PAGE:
Ladies, we all know heels aren’t the most practical of footwear. But that doesn’t make the struggle any less real, does it? Wearing high heels hurts, and men simply don’t understand just how much.
But where on the pain scale does high heel pain fall, and how does it compare to other common, uncomfortable afflictions? We made it our business to find out.
The women of the UK have spoken, and the official pain rating for wearing high heels is in. On a scale of 1 to 10, where 1 is extremely painful and 10 is hardly painful at all, women placed high heel pain at an eye-watering 3. And the guys? Well, the male of the species has decided that high heel pain can’t possibly be that bad, placing it at a mildly uncomfortable 7. Ouch.
That’s quite the gap in opinions, proving that the age-old disagreement between men and women is still alive and kicking. If only there were a way to explain just how painful it can be…
High Heel Pain V.S Other Pain
Is high heel pain more or less painful than other common painful experiences? Our ladies have ranked them all, and here’s what we found.
The only types of pain that women say outstrips high heel pain are menstrual pain (2), childbirth (1) and breaking a bone (1). Men, on the other hand, have a very different idea of where these experiences fall on the pain scale.
They place childbirth at a much less painful 6, with menstrual pain at an easygoing 8. The only factor that both sexes agree on is breaking a bone, with men also placing this at an excruciating 1.
But what about what each gender thinks is equal to heel pain? Women put high heel pain on the same level as the highly uncomfortable and persistent hell that is toothache, both scoring a level 3. They also rank the experience of breaking up with a partner at the same level.
And men? They agree on the toothache front, but let’s not forget that they rank both toothache and high heel pain at a much less painful level 7. Men do, however, consistently view breaking up with a partner as a more painful experience than high heel pain and toothache, ranking it at a moderate level 5.
So perhaps men are a little more sensitive than women give them credit for? It’s possible, though men do also think that biting your tongue (4) and back pain (3) is even more painful than a relationship breakdown, so don’t get excited, ladies.
Unsurprisingly, men rank one particular painful experience as worse than all others apart from breaking a bone, and that’s getting kicked in the groin. Men place this at an eye-watering level 2, whereas women place it at an easygoing 8.
There’s a definite pattern here. It’s clearly not just men who underestimate the pain struggles of the opposite sex, where this has always been the traditional stereotype. Women, too, think that men lay it on thick when complaining about the physical pains they go through.
So is it time for men and women to recognise and appreciate each other’s plight? Or is it simply a case of agreeing to disagree? Most men will never truly appreciate the agony that wearing high heels can cause, and certainly not the agony of giving birth. And, equally, a woman will never truly know quite how painful getting kicked in the groin can be for a man.
At least we can all agree on one thing: breaking a bone is the ultimate king of pain.
A Sense of Occasion?
OK, so men and women will never agree on just how painful wearing high heels can be. But what about the occasions for wearing heels?
For some women, not wearing heels for certain occasions is tantamount to treason. Men, on the other hand, traditionally take a much more relaxed approach to such sartorial rules.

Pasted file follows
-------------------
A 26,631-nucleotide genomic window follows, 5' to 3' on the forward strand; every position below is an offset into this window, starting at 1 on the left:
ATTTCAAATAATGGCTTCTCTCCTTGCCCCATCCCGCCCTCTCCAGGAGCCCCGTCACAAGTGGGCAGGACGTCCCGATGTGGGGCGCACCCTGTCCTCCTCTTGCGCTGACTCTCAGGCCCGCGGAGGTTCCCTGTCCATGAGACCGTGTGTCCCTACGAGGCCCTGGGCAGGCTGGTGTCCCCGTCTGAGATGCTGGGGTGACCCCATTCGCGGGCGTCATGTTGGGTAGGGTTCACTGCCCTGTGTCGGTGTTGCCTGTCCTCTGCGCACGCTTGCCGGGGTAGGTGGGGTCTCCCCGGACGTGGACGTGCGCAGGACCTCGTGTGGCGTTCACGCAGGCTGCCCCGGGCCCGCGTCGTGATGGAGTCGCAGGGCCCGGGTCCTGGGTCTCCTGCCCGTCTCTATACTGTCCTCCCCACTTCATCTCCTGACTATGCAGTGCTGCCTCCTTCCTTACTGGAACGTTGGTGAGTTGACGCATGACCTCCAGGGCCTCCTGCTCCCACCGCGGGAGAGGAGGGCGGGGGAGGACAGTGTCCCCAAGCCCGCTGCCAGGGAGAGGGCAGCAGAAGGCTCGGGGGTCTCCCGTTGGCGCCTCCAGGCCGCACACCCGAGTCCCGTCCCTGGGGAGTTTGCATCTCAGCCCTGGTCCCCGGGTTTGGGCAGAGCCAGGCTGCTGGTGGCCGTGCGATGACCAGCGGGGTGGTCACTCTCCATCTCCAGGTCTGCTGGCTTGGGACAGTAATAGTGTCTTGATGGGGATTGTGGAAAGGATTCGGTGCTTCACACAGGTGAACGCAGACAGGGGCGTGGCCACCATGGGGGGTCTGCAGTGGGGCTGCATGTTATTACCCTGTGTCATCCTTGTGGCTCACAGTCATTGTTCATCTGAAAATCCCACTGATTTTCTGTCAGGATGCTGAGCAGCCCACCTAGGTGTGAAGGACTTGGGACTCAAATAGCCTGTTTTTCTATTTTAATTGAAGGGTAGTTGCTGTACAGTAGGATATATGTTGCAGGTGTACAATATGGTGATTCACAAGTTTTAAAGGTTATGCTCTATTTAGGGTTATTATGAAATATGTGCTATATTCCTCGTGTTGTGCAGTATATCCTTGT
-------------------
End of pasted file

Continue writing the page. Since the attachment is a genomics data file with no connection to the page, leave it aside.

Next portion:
So we asked the UK’s men and women to tell us which occasions are heel-worthy, and which aren’t. Women told us which occasions they wear heels to, and men told us which occasions they think heels are appropriate for.
This should be interesting…
It seems that men and women generally agree that wearing heels is appropriate for a night out in the city, with 66% of women saying they wear them for this occasion and 65% of men agreeing that heels are a good shout.
It is a similar story for job interviews, with 52% of women saying they’d wear heels and 50% of men saying they feel this is appropriate.
Perhaps slightly surprisingly, there is a little less agreement on appropriate footwear for a wedding. A whopping 88% of women say they would definitely wear heels for this type of event, the highest score for the ladies, but only 70% of men saying they think heels should be worn here. Perhaps this is because men are tired of giving their other halves piggy backs through the car park at the end of the evening?
And it seems that the workplace is another area where opinions differ. Interestingly, despite 50% of men thinking women should wear heels for a job interview, only 2% of men think they should continue wearing them for a normal day at work. It might be down to a common view that interviewees of any gender need to impress at an interview and make more of an effort, whereas a regular day at work doesn’t call for the same level of effort. Or perhaps it is simply a view that heels might prove too impractical for an entire day of work, due to the pain factor. Only 13% of women say they wear heels for a regular working day, so perhaps the practicality factor is winning out here after all.
Gain Without Pain
High heels are always going to be a topic over which men and women disagree; it’s a classic bone of contention after all. But there is a middle ground to be reached. Not all high heels are painful to wear; in fact, there are some that are crafted especially for long-lasting comfort. Where? Gabor.
Larah Hunt, marketing manager at Gabor, says: “We believe that women shouldn’t have to choose between beautiful high heels and comfort; they should be able to get both at once. All of our shoes are crafted using the latest comfort technology to ensure us girls can wear the shoes we want without worrying about foot pain ruining the occasion.”